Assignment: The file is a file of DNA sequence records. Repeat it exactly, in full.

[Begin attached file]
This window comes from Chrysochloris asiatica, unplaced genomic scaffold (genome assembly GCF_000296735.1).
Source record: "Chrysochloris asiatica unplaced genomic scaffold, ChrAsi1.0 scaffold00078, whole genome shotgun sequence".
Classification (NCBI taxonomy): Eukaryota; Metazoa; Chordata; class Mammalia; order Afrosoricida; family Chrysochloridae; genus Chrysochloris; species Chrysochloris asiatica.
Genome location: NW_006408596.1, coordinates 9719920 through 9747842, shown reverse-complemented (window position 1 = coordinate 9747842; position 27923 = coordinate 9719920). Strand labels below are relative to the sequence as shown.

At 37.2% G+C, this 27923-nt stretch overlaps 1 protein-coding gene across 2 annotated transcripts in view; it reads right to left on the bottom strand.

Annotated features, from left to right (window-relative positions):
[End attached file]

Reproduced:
This window comes from Chrysochloris asiatica, unplaced genomic scaffold (genome assembly GCF_000296735.1).
Source record: "Chrysochloris asiatica unplaced genomic scaffold, ChrAsi1.0 scaffold00078, whole genome shotgun sequence".
Classification (NCBI taxonomy): Eukaryota; Metazoa; Chordata; class Mammalia; order Afrosoricida; family Chrysochloridae; genus Chrysochloris; species Chrysochloris asiatica.
Genome location: NW_006408596.1, coordinates 9719920 through 9747842, shown reverse-complemented (window position 1 = coordinate 9747842; position 27923 = coordinate 9719920). Strand labels below are relative to the sequence as shown.

At 37.2% G+C, this 27923-nt stretch overlaps 1 protein-coding gene across 2 annotated transcripts in view; it reads right to left on the bottom strand.

Annotated features, from left to right (window-relative positions):